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Emiliano Zapata was a leading figure in the Mexican Revolution (1910–1920), during which he formed and commanded the Liberation Army of the South, an important revolutionary brigade. Followers of Zapata were known as Zapatistas.
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Born on August 8, 1879, Anenecuilco, Mexico, Emiliano Zapata was a Mexican revolutionary and advocate of agrarianism who fought in guerrilla actions during the Mexican Revolution. He formed and commanded the Liberation Army of the South, an important revolutionary brigade, and his followers were known as Zapatistas. Zapata died on April 10, 1919.
Born on August 8, 1879, Emiliano Zapata was orphaned at the age of 17. A revolutionary from an early age, in 1897 he was arrested because he took part in a protest by the peasants of his village against the hacienda (plantation) that had appropriated their lands. After he was pardoned, he continued to agitate among the peasants, and because of his rabble-rousing, he was subsequently drafted into the Mexican army. After serving for only six months, Zapata was discharged to a landowner to train his horses in Mexico City. In 1909 his leadership skills were already well known, and he was summoned to his village of birth, Anenecuilco, where he was elected as the village’s council board president.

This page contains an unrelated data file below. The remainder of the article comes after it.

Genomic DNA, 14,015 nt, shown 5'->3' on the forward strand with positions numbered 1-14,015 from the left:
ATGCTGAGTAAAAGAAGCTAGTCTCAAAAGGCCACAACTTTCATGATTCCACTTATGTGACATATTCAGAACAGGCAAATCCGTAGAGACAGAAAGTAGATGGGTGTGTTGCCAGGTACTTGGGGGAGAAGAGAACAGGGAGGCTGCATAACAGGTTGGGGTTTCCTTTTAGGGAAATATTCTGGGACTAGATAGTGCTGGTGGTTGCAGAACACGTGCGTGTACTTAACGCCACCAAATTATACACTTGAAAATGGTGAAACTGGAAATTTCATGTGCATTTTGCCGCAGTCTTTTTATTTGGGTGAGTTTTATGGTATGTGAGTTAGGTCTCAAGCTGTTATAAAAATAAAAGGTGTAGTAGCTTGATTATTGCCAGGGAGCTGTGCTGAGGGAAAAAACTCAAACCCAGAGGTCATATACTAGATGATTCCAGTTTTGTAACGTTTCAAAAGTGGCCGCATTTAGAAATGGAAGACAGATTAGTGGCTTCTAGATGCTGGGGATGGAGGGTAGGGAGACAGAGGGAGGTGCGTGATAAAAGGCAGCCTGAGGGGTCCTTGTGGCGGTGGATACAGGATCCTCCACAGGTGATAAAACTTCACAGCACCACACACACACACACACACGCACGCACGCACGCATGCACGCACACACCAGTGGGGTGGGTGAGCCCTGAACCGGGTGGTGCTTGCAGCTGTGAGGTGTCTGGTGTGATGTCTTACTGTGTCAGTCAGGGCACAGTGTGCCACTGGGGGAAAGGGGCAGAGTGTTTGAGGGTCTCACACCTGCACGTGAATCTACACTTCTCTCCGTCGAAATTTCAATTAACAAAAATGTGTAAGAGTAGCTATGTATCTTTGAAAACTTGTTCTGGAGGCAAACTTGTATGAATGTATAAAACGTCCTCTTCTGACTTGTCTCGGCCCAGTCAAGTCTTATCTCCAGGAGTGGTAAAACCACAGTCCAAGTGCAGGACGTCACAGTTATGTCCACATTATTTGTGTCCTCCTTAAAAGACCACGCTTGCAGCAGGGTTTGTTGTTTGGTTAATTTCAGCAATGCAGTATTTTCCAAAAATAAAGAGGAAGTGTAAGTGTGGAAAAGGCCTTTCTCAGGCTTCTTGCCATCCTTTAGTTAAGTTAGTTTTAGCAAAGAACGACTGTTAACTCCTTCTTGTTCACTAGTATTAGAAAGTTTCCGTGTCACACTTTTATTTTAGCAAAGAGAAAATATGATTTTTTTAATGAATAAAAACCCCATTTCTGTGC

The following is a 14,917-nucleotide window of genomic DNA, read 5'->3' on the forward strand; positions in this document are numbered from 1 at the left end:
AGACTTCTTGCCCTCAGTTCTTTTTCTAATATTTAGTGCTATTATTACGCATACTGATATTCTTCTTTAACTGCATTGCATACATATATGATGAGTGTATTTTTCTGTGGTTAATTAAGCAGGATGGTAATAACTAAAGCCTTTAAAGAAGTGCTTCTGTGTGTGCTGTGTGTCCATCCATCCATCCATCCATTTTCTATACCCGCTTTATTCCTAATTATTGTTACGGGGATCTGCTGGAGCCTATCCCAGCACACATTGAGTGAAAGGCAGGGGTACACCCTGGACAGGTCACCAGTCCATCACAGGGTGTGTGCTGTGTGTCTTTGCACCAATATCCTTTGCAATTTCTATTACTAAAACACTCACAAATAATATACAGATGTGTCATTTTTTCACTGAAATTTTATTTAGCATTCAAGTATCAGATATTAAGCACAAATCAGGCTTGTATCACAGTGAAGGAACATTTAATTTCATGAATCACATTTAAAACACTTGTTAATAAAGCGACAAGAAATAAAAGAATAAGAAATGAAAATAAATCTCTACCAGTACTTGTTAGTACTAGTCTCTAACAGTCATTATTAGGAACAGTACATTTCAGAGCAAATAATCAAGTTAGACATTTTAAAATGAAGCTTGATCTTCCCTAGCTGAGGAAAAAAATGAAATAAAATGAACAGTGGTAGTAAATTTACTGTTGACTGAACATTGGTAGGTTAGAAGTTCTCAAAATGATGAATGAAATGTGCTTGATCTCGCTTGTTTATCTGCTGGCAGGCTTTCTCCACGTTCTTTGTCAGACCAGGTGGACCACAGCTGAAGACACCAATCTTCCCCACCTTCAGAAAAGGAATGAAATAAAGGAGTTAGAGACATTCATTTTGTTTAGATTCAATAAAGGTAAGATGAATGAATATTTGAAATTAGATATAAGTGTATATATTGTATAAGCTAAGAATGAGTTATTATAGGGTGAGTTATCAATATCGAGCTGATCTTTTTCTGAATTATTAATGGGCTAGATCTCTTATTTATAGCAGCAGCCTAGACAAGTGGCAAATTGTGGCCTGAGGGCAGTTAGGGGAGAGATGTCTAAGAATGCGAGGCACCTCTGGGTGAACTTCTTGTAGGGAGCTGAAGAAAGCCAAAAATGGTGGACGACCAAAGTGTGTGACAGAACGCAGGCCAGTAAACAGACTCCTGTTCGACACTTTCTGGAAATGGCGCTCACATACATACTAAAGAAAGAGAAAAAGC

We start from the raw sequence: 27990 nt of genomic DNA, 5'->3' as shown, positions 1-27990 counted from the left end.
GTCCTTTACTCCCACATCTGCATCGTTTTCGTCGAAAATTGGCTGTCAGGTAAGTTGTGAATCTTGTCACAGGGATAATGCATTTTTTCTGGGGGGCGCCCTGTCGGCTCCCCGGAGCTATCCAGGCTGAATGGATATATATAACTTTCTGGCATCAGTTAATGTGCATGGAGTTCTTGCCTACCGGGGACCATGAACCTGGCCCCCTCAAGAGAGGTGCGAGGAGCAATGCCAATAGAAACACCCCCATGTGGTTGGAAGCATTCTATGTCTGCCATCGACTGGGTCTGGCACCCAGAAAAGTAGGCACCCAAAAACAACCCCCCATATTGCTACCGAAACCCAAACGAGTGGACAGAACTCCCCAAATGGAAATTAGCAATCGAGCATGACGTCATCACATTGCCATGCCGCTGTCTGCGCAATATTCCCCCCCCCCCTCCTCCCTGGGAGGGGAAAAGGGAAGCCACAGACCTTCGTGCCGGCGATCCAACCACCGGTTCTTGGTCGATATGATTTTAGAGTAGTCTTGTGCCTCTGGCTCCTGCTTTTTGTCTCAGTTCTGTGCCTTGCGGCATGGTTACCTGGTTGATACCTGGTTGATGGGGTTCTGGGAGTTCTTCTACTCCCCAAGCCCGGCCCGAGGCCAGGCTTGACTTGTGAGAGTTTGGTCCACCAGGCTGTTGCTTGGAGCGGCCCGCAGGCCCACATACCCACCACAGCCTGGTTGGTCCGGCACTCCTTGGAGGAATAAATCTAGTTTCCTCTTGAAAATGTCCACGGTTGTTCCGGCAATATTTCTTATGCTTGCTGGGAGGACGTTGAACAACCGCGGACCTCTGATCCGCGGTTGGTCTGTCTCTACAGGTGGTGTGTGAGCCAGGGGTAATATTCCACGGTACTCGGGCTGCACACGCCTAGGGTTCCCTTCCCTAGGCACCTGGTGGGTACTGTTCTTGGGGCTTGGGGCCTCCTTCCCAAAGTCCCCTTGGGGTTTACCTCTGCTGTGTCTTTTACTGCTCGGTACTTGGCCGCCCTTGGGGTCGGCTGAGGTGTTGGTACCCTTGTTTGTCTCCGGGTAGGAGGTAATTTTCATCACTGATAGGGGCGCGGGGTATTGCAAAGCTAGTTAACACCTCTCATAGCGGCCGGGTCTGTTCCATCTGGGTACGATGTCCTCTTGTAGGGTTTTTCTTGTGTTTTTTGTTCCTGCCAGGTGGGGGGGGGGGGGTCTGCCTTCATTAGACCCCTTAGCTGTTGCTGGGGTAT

A man of the people, Emiliano Zapata became a leading figure in Anenecuilco, where his family had lived for many generations, and he became involved in the struggles of the local peasant farmers. There were many conflicts between villagers and landowners over the continual theft of village land, and in one instance, the landowners set an entire village on fire in response to peasant protests. Zapata managed to oversee the return of the land from some haciendas peacefully, but it was an ongoing struggle. At one point, after failed negotiations, Zapata and a group of peasants occupied by force the land that had been appropriated by the haciendas and distributed it among themselves.
During this time, and for many years to follow, Zapata continued to faithfully campaign for the rights of the villagers, using ancient title deeds to establish their claims to disputed land, and then pressuring the governor of the region to act. Finally, in the face of the glacial pace of governmental response and the clear favoritism toward the wealthy plantation owners, Zapata started to use force, simply taking over the disputed land and distributing it as he saw fit.
Around this time, Mexican president Porfirio Díaz was being threatened by the candidacy of Francisco Madero, who had lost the 1910 election to Díaz but had subsequently fled the country, declared himself president and then returned to confront Díaz.
In Madero, Zapata saw an opportunity to promote land reform in Mexico, and he made a quiet alliance with Madero. Zapata was wary about Madero, but he cooperated once Madero made promises about land reform, the only issue Zapata truly cared about.
In 1910, Zapata joined Madero’s campaign against President Díaz, taking on an important role as the general of the Ejército Libertador del Sur (Liberation Army of the South). Zapata’s army captured Cuautla after a six-day battle in May 1911, a clear indication that Díaz’s grasp on power was tenuous at best.
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